NICU Music Therapy: First Sounds: Rhythm, Breath, and Lullaby & EMT as a Noise Modulator: A Continuum of Care

  • 30 May 2015
  • University of Toronto
NICU Music Therapy: First Sounds: Rhythm, Breath, and Lullaby & EMT as a Noise Modulator: A Continuum of Care
A very exciting new NICU training opportunity is coming to Toronto on Saturday May 30, 2015 (9 am-5 pm) at the University of Toronto. This is the first time this training will be offered in Canada! This instruction is open to music therapists, students in music and health related programs, allied health care professionals, nurses, doctors, researchers, etc. 

Registration fees are $200 before April 1, 2015 and $250 after April 1, 2015.
(Please note that these fees are subsidized by the Music and Health Research Collaboratory).

Please visit for information and the online registration form. Please email Amy Clements-Cortes if you have any questions. 

This one-day specialized training will  feature:
·         Pre-test assessment of participants and their level of understanding of the topics.
·         A self-graded oral group review led by the presenters including an evaluation of participant-knowledge.
·         An overview of integrative medicine inclusive of the growing role of music therapy in medicine.
·         Research and case-based illustrations and music medicine origins on how music therapy fits into the goals inclusive of continuity of care from pregnancy to birth, and though NICU and special care within the hospital stay and beyond.
·         A focus on research and evidence-based outcomes that form the basis of clinical practice-first sounds and RBL training will be outlines.
·         Experiential training in music psychotherapy for parents and caregivers with special attention to trauma-based interventions and environmental music therapy.
·         An overview of current research and best practices in for preterm infants and their caregivers (including antepartum patients).
·         Post-test of questions based on the above learning objectives to provide evaluation and grading of competencies achieved.
·         4 CAMT CE Credits (for MTA professionals)
·         A Certification of Attendance

Joanne Loewy, DA, LCAT, MT-BC
Director, The Louis Armstrong Center for Music & Medicine, Mount Sinai Beth Israel
Associate Professor, Icahn School of Medicine at Mount Sinai,  Mount Sinai Health
Dr Loewy has conducted research in sedation, assessment, pain, asthma and NICU music therapy. Her areas of specialty are assessment, hermeneutic research, trauma and supervision. Dr. Loewy is the Editor in Chief of the international, peer reviewed journal 'Music and Medicine' and serves on several editorial boards including the Cochran Palliative Care review and the Journal for Complementary and Alternative Medicine. She received her doctorate from NYU. Dr Loewy has edited several books including Music Therapy in Pediatric Pain, Music Therapy in the NICU, and she co-edited Music Therapy at End of Life and Caring for the Caregiver: Music Therapy in Grief and Trauma and the new Integrative Advances in Music and Medicine: Music, the Breath and Health. Dr. Loewy is a Founding Member of the International Association for Music and Medicine and she teaches at Hahnemann Creative Arts Therapy graduate music therapy program at Drexel University in Philadelphia and at the University of Barcelona.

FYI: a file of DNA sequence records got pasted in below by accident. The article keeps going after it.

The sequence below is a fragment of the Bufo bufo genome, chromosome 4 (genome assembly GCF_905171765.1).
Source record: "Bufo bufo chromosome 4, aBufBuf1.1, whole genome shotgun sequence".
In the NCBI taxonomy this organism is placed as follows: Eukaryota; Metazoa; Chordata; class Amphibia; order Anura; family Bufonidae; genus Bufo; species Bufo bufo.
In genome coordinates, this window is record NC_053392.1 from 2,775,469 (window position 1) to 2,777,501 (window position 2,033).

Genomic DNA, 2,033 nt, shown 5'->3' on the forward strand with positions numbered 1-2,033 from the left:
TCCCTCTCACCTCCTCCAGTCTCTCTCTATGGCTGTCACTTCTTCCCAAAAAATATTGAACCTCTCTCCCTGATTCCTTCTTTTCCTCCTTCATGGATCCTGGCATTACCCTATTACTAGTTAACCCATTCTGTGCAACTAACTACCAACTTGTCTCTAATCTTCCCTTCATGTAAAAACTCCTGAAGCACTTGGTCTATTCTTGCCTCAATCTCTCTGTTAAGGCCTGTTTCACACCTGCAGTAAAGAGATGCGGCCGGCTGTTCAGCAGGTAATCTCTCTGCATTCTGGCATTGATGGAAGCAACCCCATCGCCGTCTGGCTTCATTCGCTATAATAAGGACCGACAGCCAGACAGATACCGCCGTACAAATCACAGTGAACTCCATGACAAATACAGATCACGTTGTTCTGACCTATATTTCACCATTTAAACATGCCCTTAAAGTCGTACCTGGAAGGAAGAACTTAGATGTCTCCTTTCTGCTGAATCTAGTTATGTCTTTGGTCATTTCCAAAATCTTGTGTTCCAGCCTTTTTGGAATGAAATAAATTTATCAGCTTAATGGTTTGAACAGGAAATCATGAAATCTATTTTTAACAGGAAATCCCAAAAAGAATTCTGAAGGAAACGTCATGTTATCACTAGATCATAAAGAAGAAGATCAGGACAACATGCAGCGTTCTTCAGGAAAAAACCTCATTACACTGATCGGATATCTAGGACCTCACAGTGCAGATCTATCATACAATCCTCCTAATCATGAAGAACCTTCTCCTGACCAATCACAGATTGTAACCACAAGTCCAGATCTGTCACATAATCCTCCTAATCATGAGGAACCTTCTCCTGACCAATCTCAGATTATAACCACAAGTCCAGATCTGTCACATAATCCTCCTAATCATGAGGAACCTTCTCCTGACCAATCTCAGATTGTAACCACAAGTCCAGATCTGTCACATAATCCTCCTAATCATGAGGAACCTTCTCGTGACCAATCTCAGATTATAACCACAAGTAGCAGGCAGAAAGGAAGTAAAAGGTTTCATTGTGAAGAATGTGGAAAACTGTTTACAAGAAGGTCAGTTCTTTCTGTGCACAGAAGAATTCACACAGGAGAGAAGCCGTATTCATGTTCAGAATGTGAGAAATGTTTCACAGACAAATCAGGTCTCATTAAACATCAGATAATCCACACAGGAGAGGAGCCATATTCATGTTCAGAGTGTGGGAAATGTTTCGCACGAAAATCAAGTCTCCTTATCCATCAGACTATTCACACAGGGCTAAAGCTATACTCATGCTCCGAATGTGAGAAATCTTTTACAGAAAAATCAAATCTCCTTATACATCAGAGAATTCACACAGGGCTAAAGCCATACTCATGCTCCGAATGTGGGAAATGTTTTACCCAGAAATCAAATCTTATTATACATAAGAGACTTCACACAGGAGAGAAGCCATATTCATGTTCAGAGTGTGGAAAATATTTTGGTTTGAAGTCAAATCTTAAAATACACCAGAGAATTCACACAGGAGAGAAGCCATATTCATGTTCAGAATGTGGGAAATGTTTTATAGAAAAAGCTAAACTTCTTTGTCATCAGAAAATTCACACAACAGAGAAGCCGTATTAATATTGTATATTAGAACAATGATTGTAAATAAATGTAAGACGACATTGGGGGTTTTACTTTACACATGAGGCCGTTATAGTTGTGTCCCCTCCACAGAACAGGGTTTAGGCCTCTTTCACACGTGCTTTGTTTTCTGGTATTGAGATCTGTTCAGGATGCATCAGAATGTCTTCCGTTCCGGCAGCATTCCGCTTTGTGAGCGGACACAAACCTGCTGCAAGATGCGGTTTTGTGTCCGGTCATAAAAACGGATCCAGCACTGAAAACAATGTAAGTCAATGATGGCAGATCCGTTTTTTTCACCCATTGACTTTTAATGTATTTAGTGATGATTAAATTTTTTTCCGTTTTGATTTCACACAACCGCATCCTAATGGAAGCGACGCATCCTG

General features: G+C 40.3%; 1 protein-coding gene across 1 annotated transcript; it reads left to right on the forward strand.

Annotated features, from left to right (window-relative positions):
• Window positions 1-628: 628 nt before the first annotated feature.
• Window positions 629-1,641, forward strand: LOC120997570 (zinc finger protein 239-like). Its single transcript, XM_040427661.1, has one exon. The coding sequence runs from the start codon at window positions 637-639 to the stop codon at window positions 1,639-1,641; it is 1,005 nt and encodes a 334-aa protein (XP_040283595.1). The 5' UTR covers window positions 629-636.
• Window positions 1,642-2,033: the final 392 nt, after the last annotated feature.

Andrew Rossetti MMT, MT-BC  
The Louis Armstrong Center for Music & Medicine, Mount Sinai Beth Israel
The Louis & Lucille Armstrong Music Therapy Program for inpatients
Andrew is the music therapist in the radiology oncology treatment center at Phillips Ambulatory Care Center and BI West. He has developed several music therapy programs in hospitals both in the United States and in Spain including a comprehensive NICU music therapy program at Advocate Lutheran General Hospital in Chicago as well as programs in acute and out-patient psychiatric units at the Hospital del Mar, and the Centre Forum Psychiatric Facility in Spain where he was a professor in the music therapy masters program at Pompeu Fabra University in Barcelona. In private practice in Spain, Andrew developed a multi-modal model along with Psychiatrist Dr. Javier Rubio for their co-treatment of psychiatric patients. Andrew received his Masters  in Music Therapy from the Facultad de Psicologia Blanquerna at Ramon Llull University in Barcelona Spain. He studied at the Julliard School and holds a Bachelor’s in classical guitar performance from the Westchester Conservatory of Music. Andrew’s extensive experience as a professional musician has allowed him to tap into the emotional and metaphoric power of music, employing it in a variety of arenas in clinical practice.

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